How does this look?

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Old 06-13-2011, 10:28 AM   #8
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Washer and sink -> one drain, one vent


You're throwing me off with the "2 1/4" ID". Is this PVC pipe? ID = internal diameter. 1 1/2" ID PVC has an OD (outside diameter) of about 2", and 2" ID PVC has an OD of roughly 2 3/8". Standard sizes of cast iron and ABS are basically the same as PVC (give or take a 1/16" or so). DWV comes in some other sizes, but not 2 1/4".

The fact that it's larger than the other vent pipe (which presumably serves only the shower) does seem to indicate that it's intended as a wet vent serving the toilet and the sink. As I said, here you wouldn't be allowed to use that as a waste for the laundry. And, as a wet vent, it has to be a minimum 2" ID all the way up to where the ent ties into the main vent stack and/or exits through the roof.
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Old 06-13-2011, 10:35 AM   #9
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Washer and sink -> one drain, one vent


Sorry for the confusion, I thought ID was short for in diameter - lol! Those are all approx. outside diameters, so then the 2" diameters are actually 1 1/2" ID like you said, and that 2 1/2" OD pipe is 2" ID.
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Old 06-13-2011, 10:42 AM   #10
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Washer and sink -> one drain, one vent


Since the builder, (which is a larger home builder in the area, not an amateur, so they would also be using professional contractors) roughed in the plumbing for this, wouldn't they have roughed in the wet vent for the sink and toilet to code? They roughed it in with the assumption that it would be a bathroom with a sink, not just a toilet and shower and that little horizontal arm coming out of the left vent pipe seems to indicate this as well... Maybe this is to code here in Ontario? I'm hoping so at least.

So if this setup isn't possible, is Alan's suggestion the way around this? Or is this vent setup as it is, simply not going to work unless I were to tie the washer stack into the main house vent?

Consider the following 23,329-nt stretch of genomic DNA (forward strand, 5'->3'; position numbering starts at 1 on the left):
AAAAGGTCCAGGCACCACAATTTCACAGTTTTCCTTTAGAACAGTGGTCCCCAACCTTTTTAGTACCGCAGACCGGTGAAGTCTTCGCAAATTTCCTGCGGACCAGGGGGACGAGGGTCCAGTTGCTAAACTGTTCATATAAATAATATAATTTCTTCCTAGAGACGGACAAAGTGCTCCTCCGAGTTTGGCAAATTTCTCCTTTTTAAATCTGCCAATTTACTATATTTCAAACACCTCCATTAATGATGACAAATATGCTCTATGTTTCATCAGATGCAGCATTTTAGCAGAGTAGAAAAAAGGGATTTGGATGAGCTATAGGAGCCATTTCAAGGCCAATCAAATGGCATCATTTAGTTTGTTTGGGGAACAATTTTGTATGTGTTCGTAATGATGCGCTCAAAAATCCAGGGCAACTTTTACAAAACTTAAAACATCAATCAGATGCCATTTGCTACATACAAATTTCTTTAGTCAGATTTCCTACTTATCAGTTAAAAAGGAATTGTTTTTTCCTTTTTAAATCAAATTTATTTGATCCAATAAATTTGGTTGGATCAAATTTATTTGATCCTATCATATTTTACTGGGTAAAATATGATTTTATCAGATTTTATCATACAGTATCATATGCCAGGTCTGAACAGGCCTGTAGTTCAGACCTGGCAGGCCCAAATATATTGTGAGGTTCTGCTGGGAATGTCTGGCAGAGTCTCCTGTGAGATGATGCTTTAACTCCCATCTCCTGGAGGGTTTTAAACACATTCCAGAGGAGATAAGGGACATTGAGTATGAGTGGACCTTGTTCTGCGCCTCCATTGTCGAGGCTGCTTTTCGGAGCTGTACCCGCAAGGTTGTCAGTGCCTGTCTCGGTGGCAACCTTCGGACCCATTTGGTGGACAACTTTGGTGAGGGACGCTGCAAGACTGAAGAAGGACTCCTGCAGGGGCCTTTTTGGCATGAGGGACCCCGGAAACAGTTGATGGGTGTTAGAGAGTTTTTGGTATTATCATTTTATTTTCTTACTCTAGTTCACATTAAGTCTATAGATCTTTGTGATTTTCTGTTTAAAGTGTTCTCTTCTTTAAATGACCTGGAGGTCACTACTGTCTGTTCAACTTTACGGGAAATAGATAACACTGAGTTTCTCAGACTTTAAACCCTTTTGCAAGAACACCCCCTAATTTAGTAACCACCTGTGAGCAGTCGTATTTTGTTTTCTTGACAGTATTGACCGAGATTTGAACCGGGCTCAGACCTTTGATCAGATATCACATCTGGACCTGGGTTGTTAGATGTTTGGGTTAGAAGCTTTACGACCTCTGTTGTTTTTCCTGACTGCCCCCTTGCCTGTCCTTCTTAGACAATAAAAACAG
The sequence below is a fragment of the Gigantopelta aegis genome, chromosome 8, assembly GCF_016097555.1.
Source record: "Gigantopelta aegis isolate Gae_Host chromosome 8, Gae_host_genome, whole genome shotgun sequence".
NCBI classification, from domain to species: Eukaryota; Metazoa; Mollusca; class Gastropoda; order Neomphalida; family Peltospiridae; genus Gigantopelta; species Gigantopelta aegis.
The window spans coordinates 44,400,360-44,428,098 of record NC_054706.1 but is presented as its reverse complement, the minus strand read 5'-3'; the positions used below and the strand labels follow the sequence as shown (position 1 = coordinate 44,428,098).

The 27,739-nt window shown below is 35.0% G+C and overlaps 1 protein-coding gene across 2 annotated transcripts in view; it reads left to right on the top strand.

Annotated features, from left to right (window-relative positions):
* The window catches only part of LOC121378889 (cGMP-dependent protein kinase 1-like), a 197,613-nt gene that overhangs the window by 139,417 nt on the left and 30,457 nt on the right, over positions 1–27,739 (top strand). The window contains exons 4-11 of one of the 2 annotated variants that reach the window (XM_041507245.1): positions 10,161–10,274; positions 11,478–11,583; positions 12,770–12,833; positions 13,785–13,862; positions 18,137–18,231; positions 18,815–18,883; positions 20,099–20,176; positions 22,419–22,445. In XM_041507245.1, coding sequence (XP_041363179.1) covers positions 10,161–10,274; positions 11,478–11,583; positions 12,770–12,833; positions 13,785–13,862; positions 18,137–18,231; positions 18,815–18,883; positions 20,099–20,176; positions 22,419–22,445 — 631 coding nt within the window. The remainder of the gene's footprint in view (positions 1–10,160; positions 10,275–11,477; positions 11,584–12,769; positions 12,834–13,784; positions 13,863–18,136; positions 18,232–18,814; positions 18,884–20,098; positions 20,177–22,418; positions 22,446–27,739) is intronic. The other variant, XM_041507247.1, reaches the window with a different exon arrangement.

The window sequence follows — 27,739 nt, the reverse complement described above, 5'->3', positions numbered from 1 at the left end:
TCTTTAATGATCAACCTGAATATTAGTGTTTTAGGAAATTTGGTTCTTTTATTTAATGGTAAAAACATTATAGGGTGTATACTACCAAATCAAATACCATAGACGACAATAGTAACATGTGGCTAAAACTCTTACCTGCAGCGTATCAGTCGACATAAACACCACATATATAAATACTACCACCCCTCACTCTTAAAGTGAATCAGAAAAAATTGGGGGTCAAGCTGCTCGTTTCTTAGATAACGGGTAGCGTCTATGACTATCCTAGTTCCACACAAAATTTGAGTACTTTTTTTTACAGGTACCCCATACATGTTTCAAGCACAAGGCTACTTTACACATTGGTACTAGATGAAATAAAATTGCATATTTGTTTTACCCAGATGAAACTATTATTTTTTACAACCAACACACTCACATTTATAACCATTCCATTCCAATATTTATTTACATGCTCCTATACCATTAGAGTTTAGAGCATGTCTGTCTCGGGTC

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Old 06-13-2011, 11:05 AM   #11
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Washer and sink -> one drain, one vent


I never assume that the guy before me did everything properly. But if the whole piping arrangement was meant to wet vent the toilet and sink together, then the only issue (for me) is the 1 1/2" vent above the existing (currently capped) waste arm. My local code dictates that should be 2" minimum.

The only other question you need to find an answer to is whether or not you're allowed to dump a laundry waste into a wet vent in your neck of the woods. Is there another laundry connection somewhere else in the house, or was the laundry always intended to be in this location?

If there's a laundry connection somewhere else, then I'm guessing the original plumber set it up for just the sink and the toilet.

Alan's suggestion would work, but it wouldn't change the fact that your laundry is draining into a wet vent. If the question is "will it work?", Then the answer is yes. If the question is, "is it proper/will it meet code?", then you've got some research to do.

Last edited by Ishmael; 06-13-2011 at 11:07 AM.
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Old 06-13-2011, 11:12 AM   #12
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Washer and sink -> one drain, one vent


Thanks Ishmael. There is a laundry upstairs on the main floor but we wanted to move it to the basement, so I believe the main floor laundry is venting to the main vent. It makes more sense that this basement rough in was only intended for a bathroom versus adding a laundry, but I'll check the code on this, and I might just call a plumber to see what he thinks since he'll more than likely know the local code off by heart instead of me digging through lots of pages of code to find the answer.

Thanks for your assistance!!
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Old 06-13-2011, 10:53 PM   #13
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Washer and sink -> one drain, one vent


Quote:
Originally Posted by Ishmael View Post
Alan's suggestion would work, but it wouldn't change the fact that your laundry is draining into a wet vent. If the question is "will it work?", Then the answer is yes. If the question is, "is it proper/will it meet code?", then you've got some research to do.
Actually by my local code it wouldn't now that you mention it. No telling whats under that portland cement, but if it is indeed a wet vent we require the "wet vented section" to be one pipe size larger than the required minimum if it were to be a drain.



Will it work? Heck yes. If you lived out in the sticks would I do it? I donno about that, but you sure as heck could do it yerse'f! ! ! ! !
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Old 06-14-2011, 09:46 AM   #14
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Washer and sink -> one drain, one vent


I checked with a local plumber and he said that the code here is based on max fixture units depending on the size of the pipe. A 2" ID pipe can hold 5 fixture units. He didn't see too much of a problem with the laundry stack draining into the lavatory vent simply due to the size of the pipe. There might be some issues if the laundry were draining and the toilet flushing at the same time, but the size of the pipe should adequately compensate, and how often would that occur anyways (he said).

As far as venting the laundry in conjunction with having a sink vented, he suggested this type of setup, which I found on another site:


So the laundry vent will tie back in to the secondary vent higher up, and the sink will drain and vent directly into the secondary vent/drain.


Last edited by cmyk; 06-14-2011 at 09:48 AM.